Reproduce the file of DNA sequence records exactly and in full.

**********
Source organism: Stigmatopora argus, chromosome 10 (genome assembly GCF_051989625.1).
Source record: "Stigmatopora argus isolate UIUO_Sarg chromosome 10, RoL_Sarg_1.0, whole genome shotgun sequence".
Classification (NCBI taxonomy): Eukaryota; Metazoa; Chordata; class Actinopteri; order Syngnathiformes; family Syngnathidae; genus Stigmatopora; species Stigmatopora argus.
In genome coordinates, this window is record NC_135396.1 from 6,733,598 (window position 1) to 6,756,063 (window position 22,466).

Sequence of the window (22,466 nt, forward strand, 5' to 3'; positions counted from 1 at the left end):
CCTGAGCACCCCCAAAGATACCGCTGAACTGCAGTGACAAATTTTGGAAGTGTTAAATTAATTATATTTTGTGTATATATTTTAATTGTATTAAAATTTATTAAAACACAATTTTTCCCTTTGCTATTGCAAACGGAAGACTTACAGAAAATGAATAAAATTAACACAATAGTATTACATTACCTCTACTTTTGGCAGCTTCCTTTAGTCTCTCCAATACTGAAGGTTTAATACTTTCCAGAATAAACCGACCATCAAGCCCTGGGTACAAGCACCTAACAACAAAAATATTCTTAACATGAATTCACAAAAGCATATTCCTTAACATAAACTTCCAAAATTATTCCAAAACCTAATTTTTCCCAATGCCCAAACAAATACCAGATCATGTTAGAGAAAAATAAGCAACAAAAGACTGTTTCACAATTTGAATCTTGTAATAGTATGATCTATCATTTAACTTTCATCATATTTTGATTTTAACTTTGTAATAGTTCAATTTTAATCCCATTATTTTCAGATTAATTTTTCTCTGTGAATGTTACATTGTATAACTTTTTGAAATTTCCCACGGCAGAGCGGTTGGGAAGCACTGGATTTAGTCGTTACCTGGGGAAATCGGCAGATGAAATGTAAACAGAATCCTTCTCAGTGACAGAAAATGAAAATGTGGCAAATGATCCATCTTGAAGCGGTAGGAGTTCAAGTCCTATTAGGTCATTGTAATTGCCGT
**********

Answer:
Source organism: Stigmatopora argus, chromosome 10 (genome assembly GCF_051989625.1).
Source record: "Stigmatopora argus isolate UIUO_Sarg chromosome 10, RoL_Sarg_1.0, whole genome shotgun sequence".
Classification (NCBI taxonomy): Eukaryota; Metazoa; Chordata; class Actinopteri; order Syngnathiformes; family Syngnathidae; genus Stigmatopora; species Stigmatopora argus.
In genome coordinates, this window is record NC_135396.1 from 6,733,598 (window position 1) to 6,756,063 (window position 22,466).

Sequence of the window (22,466 nt, forward strand, 5' to 3'; positions counted from 1 at the left end):
CCTGAGCACCCCCAAAGATACCGCTGAACTGCAGTGACAAATTTTGGAAGTGTTAAATTAATTATATTTTGTGTATATATTTTAATTGTATTAAAATTTATTAAAACACAATTTTTCCCTTTGCTATTGCAAACGGAAGACTTACAGAAAATGAATAAAATTAACACAATAGTATTACATTACCTCTACTTTTGGCAGCTTCCTTTAGTCTCTCCAATACTGAAGGTTTAATACTTTCCAGAATAAACCGACCATCAAGCCCTGGGTACAAGCACCTAACAACAAAAATATTCTTAACATGAATTCACAAAAGCATATTCCTTAACATAAACTTCCAAAATTATTCCAAAACCTAATTTTTCCCAATGCCCAAACAAATACCAGATCATGTTAGAGAAAAATAAGCAACAAAAGACTGTTTCACAATTTGAATCTTGTAATAGTATGATCTATCATTTAACTTTCATCATATTTTGATTTTAACTTTGTAATAGTTCAATTTTAATCCCATTATTTTCAGATTAATTTTTCTCTGTGAATGTTACATTGTATAACTTTTTGAAATTTCCCACGGCAGAGCGGTTGGGAAGCACTGGATTTAGTCGTTACCTGGGGAAATCGGCAGATGAAATGTAAACAGAATCCTTCTCAGTGACAGAAAATGAAAATGTGGCAAATGATCCATCTTGAAGCGGTAGGAGTTCAAGTCCTATTAGGTCATTGTAATTGCCGT